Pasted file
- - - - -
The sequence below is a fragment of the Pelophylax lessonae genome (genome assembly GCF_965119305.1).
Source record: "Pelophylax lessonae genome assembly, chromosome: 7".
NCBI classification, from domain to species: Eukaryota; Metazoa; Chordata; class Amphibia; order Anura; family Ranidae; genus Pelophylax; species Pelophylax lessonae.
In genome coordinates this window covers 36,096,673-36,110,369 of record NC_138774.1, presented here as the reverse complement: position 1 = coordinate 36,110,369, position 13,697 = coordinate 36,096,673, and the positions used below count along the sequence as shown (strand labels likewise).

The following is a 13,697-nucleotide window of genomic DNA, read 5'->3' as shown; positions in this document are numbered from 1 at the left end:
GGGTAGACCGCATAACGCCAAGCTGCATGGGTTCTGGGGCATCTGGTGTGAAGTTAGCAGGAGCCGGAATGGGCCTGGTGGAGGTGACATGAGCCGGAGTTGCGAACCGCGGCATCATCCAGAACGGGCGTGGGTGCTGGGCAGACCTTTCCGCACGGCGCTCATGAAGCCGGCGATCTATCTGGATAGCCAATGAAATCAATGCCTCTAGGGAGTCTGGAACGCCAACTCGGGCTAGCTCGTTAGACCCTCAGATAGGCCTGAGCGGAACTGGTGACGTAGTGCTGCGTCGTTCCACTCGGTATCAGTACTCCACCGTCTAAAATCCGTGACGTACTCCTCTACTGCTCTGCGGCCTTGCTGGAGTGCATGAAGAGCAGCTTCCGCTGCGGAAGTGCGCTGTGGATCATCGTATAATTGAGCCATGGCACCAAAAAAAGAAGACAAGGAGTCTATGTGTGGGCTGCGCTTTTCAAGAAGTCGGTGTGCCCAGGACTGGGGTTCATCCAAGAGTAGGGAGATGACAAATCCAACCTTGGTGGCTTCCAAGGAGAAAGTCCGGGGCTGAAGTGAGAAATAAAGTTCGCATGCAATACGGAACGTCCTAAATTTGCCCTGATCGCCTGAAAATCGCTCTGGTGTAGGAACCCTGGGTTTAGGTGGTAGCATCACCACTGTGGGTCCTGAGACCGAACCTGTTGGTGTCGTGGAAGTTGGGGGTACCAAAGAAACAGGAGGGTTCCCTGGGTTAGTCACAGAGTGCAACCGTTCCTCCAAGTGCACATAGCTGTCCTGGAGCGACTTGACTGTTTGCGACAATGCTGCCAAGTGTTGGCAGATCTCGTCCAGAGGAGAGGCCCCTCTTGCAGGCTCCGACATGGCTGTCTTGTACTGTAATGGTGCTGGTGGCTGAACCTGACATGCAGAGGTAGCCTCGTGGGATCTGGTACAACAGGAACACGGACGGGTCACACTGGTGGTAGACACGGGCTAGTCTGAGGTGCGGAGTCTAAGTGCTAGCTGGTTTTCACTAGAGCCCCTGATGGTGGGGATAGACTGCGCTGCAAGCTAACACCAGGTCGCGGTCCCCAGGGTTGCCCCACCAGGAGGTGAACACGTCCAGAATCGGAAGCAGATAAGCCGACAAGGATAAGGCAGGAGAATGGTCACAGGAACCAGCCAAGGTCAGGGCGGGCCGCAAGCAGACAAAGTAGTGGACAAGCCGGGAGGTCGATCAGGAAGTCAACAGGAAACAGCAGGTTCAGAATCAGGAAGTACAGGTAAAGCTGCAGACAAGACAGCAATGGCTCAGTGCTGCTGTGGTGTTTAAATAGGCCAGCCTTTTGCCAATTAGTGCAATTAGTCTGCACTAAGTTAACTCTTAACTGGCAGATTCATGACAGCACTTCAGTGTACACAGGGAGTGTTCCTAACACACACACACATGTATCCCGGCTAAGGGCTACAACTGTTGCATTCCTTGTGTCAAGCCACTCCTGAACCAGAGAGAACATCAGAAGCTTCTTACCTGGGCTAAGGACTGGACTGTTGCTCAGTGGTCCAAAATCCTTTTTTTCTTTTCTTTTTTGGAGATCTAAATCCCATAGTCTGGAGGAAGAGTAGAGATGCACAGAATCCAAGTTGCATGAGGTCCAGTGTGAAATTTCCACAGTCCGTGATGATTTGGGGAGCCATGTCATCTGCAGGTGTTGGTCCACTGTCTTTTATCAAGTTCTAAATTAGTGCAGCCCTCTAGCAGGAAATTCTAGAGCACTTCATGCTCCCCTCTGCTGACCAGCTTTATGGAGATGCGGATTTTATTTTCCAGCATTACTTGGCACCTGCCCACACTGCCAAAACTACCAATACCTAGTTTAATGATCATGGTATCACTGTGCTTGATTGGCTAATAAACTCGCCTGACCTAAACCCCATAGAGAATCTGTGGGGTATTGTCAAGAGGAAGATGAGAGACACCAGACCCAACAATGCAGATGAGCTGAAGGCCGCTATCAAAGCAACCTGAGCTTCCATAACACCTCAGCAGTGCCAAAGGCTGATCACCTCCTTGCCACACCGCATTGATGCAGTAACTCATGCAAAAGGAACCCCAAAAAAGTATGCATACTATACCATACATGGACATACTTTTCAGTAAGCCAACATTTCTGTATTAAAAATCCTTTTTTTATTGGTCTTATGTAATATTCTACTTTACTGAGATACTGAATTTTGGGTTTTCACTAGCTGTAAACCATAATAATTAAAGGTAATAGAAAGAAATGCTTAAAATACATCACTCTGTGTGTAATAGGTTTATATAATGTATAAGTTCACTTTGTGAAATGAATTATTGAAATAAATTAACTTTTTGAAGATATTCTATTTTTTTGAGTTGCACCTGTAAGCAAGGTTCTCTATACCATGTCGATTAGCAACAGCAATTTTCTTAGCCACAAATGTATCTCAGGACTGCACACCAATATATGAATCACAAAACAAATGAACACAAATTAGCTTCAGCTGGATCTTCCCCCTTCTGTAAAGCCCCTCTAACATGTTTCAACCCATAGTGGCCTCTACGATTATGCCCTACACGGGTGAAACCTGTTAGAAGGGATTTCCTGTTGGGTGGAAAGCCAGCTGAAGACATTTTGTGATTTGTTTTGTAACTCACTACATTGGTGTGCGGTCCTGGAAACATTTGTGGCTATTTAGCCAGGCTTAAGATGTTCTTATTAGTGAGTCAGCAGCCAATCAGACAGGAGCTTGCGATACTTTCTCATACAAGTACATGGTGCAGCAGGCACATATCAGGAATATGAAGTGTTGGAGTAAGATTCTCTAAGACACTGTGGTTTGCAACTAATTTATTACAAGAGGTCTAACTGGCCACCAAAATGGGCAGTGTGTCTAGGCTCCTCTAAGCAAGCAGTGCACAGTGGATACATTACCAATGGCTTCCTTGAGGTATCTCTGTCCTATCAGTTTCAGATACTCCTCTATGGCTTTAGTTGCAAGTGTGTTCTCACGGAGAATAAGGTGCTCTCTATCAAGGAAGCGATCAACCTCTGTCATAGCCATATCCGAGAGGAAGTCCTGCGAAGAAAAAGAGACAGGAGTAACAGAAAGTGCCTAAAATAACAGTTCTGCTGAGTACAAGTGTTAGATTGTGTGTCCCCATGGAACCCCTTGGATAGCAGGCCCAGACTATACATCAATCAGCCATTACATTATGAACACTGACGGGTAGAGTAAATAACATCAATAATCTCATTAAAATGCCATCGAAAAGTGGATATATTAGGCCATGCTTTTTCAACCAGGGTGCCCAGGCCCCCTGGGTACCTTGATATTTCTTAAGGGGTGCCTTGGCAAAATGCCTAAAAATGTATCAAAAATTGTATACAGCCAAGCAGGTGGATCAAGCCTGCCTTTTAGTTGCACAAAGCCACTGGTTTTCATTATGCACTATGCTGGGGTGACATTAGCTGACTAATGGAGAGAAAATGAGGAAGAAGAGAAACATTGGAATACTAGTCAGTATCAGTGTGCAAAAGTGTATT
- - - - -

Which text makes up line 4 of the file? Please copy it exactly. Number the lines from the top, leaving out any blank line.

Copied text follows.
In genome coordinates this window covers 36,096,673-36,110,369 of record NC_138774.1, presented here as the reverse complement: position 1 = coordinate 36,110,369, position 13,697 = coordinate 36,096,673, and the positions used below count along the sequence as shown (strand labels likewise).